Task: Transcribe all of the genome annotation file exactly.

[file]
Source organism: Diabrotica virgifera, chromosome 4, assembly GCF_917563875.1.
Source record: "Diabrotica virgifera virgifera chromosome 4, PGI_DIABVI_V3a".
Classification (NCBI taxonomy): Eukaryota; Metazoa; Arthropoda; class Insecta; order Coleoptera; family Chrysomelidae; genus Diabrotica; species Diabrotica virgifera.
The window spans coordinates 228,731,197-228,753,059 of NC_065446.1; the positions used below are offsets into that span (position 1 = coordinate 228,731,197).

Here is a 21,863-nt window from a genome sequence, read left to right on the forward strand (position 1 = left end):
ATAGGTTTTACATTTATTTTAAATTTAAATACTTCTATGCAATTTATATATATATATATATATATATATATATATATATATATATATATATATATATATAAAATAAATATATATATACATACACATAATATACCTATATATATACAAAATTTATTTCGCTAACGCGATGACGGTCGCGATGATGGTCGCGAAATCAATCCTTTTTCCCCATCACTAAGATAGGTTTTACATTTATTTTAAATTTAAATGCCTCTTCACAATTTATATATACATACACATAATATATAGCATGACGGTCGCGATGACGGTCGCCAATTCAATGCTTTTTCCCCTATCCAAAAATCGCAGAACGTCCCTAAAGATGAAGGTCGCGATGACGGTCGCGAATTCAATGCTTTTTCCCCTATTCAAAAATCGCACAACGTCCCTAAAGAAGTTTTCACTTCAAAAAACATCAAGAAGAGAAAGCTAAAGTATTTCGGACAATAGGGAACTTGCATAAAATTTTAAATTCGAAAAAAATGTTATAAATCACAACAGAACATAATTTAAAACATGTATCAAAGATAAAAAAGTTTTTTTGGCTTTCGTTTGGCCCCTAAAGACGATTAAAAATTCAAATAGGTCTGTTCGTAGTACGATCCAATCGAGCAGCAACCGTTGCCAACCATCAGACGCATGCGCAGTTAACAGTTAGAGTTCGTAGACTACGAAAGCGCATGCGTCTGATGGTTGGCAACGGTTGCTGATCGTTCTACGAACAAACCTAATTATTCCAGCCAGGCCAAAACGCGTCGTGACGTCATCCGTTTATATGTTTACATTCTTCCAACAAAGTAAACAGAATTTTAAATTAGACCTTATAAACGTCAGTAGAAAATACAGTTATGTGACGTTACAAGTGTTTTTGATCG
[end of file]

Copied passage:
Source organism: Diabrotica virgifera, chromosome 4, assembly GCF_917563875.1.
Source record: "Diabrotica virgifera virgifera chromosome 4, PGI_DIABVI_V3a".
Classification (NCBI taxonomy): Eukaryota; Metazoa; Arthropoda; class Insecta; order Coleoptera; family Chrysomelidae; genus Diabrotica; species Diabrotica virgifera.
The window spans coordinates 228,731,197-228,753,059 of NC_065446.1; the positions used below are offsets into that span (position 1 = coordinate 228,731,197).

Here is a 21,863-nt window from a genome sequence, read left to right on the forward strand (position 1 = left end):
ATAGGTTTTACATTTATTTTAAATTTAAATACTTCTATGCAATTTATATATATATATATATATATATATATATATATATATATATATATATATATATATAAAATAAATATATATATACATACACATAATATACCTATATATATACAAAATTTATTTCGCTAACGCGATGACGGTCGCGATGATGGTCGCGAAATCAATCCTTTTTCCCCATCACTAAGATAGGTTTTACATTTATTTTAAATTTAAATGCCTCTTCACAATTTATATATACATACACATAATATATAGCATGACGGTCGCGATGACGGTCGCCAATTCAATGCTTTTTCCCCTATCCAAAAATCGCAGAACGTCCCTAAAGATGAAGGTCGCGATGACGGTCGCGAATTCAATGCTTTTTCCCCTATTCAAAAATCGCACAACGTCCCTAAAGAAGTTTTCACTTCAAAAAACATCAAGAAGAGAAAGCTAAAGTATTTCGGACAATAGGGAACTTGCATAAAATTTTAAATTCGAAAAAAATGTTATAAATCACAACAGAACATAATTTAAAACATGTATCAAAGATAAAAAAGTTTTTTTGGCTTTCGTTTGGCCCCTAAAGACGATTAAAAATTCAAATAGGTCTGTTCGTAGTACGATCCAATCGAGCAGCAACCGTTGCCAACCATCAGACGCATGCGCAGTTAACAGTTAGAGTTCGTAGACTACGAAAGCGCATGCGTCTGATGGTTGGCAACGGTTGCTGATCGTTCTACGAACAAACCTAATTATTCCAGCCAGGCCAAAACGCGTCGTGACGTCATCCGTTTATATGTTTACATTCTTCCAACAAAGTAAACAGAATTTTAAATTAGACCTTATAAACGTCAGTAGAAAATACAGTTATGTGACGTTACAAGTGTTTTTGATCG